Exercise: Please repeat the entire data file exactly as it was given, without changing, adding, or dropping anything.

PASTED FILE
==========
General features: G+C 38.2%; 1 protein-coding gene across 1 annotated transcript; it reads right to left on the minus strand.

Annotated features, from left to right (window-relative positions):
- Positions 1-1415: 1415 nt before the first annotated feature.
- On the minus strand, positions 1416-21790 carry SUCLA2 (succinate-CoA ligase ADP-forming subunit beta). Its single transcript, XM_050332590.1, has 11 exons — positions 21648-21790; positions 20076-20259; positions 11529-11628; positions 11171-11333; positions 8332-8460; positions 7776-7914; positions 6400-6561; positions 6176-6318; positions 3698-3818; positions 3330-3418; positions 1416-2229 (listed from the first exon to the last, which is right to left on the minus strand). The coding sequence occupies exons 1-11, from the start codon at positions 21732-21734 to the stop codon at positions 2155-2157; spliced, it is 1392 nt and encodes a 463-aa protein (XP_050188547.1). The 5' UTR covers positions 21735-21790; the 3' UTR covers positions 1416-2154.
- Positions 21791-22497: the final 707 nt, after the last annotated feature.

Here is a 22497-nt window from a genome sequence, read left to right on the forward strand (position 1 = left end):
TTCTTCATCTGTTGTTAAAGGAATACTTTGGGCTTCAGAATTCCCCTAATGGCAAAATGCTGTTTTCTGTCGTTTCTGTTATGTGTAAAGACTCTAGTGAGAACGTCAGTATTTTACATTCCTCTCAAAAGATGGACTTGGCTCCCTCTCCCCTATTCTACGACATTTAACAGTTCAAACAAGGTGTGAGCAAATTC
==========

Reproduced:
General features: G+C 38.2%; 1 protein-coding gene across 1 annotated transcript; it reads right to left on the minus strand.

Annotated features, from left to right (window-relative positions):
- Positions 1-1415: 1415 nt before the first annotated feature.
- On the minus strand, positions 1416-21790 carry SUCLA2 (succinate-CoA ligase ADP-forming subunit beta). Its single transcript, XM_050332590.1, has 11 exons — positions 21648-21790; positions 20076-20259; positions 11529-11628; positions 11171-11333; positions 8332-8460; positions 7776-7914; positions 6400-6561; positions 6176-6318; positions 3698-3818; positions 3330-3418; positions 1416-2229 (listed from the first exon to the last, which is right to left on the minus strand). The coding sequence occupies exons 1-11, from the start codon at positions 21732-21734 to the stop codon at positions 2155-2157; spliced, it is 1392 nt and encodes a 463-aa protein (XP_050188547.1). The 5' UTR covers positions 21735-21790; the 3' UTR covers positions 1416-2154.
- Positions 21791-22497: the final 707 nt, after the last annotated feature.

Here is a 22497-nt window from a genome sequence, read left to right on the forward strand (position 1 = left end):
TTCTTCATCTGTTGTTAAAGGAATACTTTGGGCTTCAGAATTCCCCTAATGGCAAAATGCTGTTTTCTGTCGTTTCTGTTATGTGTAAAGACTCTAGTGAGAACGTCAGTATTTTACATTCCTCTCAAAAGATGGACTTGGCTCCCTCTCCCCTATTCTACGACATTTAACAGTTCAAACAAGGTGTGAGCAAATTC